Roy v. Wainwright

Annotate this Case

151 So. 2d 825 (1963)

Jetson ROY, Petitioner, v. Louie L. WAINWRIGHT, Director, Division of Corrections, Respondent.

No. 32604.

Supreme Court of Florida.

April 10, 1963.

Jetson Roy, in Proper Person, for petitioner.

Richard W. Ervin, Atty. Gen., and Reeves Bowen, Asst. Atty. Gen., for respondent.

*826 THORNAL, Justice.

By a post-conviction application for a writ of habeas corpus the petitioner seeks release from the State prison because of an alleged denial of assistance of counsel at his trial.

We are called upon to consider a claimed deprivation of due process implicit in the petitioner's conviction.

We have before us only the bare allegations of the petitioner.

Roy alleges that in 1945 he was convicted of the crimes of breaking and entering, assault, and attempt to commit rape. He was sentenced to life imprisonment. He admits the crimes of breaking and entering, and assault. He denies the crime of attempt to commit rape. He alleges that following his apprehension he was physically abused by the arresting officer and was threatened with further physical violence if he failed to plead guilty. He claims that he was not represented by counsel at his trial. He asserts that if he had received the benefit of such representation he would not have pled guilty to and therefore he would not have been convicted of the serious crime of attempt to commit rape. At all events he alleges that the sentence is in excess of the maximum authorized by law. We are now requested to issue a writ of habeas corpus to test the validity of the conviction and subsequent sentence to life imprisonment. The petition is grounded on the alleged excessive sentence and on a claimed deprivation of counsel in violation of the Sixth Amendment, Constitution of the United States, and Section 11, Declaration of Rights, Florida Constitution, F.S.A.

The prison-drafted petition, which is extremely difficult to read, is defective in certain particulars. For example, it fails to allege that at the time of his trial the petitioner was indigent and unable to employ his own attorney. If an accused is able to employ his own counsel, he is not entitled to court-appointed assistance. Prior to March 17, 1962, this Court followed the decision of the Supreme Court of the United States in Betts v. Brady, 316 U.S. 455, 62 S. Ct. 1252, 86 L. Ed. 1595, when considering a claimed denial of due process because of the State's failure to supply counsel in non-capital cases. Under that decision, in non-capital cases, the failure of a state court to furnish counsel for an indigent defendant was not necessarily fatal to his conviction when measured by the standards of federal due process. In addition to indigency, the accused was required to demonstrate that he could not obtain a fair trial without the assistance of counsel because of the gravity of the offense, the complexities of the issues, his immaturity, his lack of education, or because of mental incapacity or because his inexperience with legal processes made it impossible for him to defend himself. This was the holding in Betts v. Brady, supra. It governed state courts for approximately twenty-one years following its announcement in 1942. This Court and the trial courts of Florida conscientiously undertook to follow the rule.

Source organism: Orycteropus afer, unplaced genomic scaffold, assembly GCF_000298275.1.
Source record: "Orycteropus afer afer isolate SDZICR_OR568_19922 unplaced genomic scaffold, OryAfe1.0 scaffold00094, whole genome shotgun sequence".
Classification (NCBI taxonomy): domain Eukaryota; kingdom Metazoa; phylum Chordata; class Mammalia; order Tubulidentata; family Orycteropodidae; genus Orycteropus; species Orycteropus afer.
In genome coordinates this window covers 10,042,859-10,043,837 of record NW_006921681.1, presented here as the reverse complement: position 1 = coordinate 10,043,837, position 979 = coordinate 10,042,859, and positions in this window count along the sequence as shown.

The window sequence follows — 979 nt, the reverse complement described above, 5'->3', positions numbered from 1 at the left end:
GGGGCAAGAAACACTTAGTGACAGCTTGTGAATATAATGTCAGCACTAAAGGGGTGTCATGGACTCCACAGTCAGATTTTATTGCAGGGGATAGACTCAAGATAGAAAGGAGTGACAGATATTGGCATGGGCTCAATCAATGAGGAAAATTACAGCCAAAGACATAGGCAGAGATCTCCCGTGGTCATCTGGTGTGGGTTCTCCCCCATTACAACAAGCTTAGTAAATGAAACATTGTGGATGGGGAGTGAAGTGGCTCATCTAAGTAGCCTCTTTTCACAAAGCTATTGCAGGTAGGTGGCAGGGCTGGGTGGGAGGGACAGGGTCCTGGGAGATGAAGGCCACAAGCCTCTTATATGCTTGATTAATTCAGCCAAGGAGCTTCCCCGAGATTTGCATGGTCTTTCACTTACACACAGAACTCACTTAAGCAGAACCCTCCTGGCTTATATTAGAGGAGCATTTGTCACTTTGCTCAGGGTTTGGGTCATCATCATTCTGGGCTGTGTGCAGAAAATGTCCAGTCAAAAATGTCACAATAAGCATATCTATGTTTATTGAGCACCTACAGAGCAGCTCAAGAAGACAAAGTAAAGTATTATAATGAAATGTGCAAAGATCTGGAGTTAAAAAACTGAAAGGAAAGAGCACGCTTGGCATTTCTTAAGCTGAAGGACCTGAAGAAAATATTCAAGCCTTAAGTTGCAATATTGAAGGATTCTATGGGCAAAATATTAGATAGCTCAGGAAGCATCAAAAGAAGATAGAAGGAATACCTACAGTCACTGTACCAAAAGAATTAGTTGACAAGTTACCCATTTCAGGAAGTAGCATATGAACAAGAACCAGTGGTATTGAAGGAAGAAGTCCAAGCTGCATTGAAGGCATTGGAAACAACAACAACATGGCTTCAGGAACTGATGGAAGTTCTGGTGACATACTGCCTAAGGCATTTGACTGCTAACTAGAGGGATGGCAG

By its recent decision in Gideon v. Wainwright, 371 U.S. 335, 83 S. Ct. 792, the Supreme Court of the United States expressly receded from its prior decision in Betts v. Brady, supra. As we read Gideon, the rule now simply is that the Sixth Amendment's guarantee of counsel is one of the fundamental rights essential to a fair trial. It has become a limitation on state action under the due process clause of the Fourteenth Amendment, Constitution of the United States.

When confronted by the impact of the Gideon decision this Court became immediately concerned over the procedural facilities available to state prisoners who might have belatedly acquired rights which were not recognized at the time of their conviction. When Gideon was announced, the only practicable procedures available in Florida for a post conviction assault upon a judgment were by hapeas corpus, or writ of error coram nobis. On September 15, 1962, the Florida Judicial Council instituted *827 a study of post-conviction remedies and the advisability of establishing some expeditious method of disposing of post-conviction claims of deprivation of organic rights which occurred at trial. At its meeting on October 27, 1962, the Council specifically recommended the adoption of a rule or the enactment of a statute which would facilitate and expedite the handling of post-conviction claims.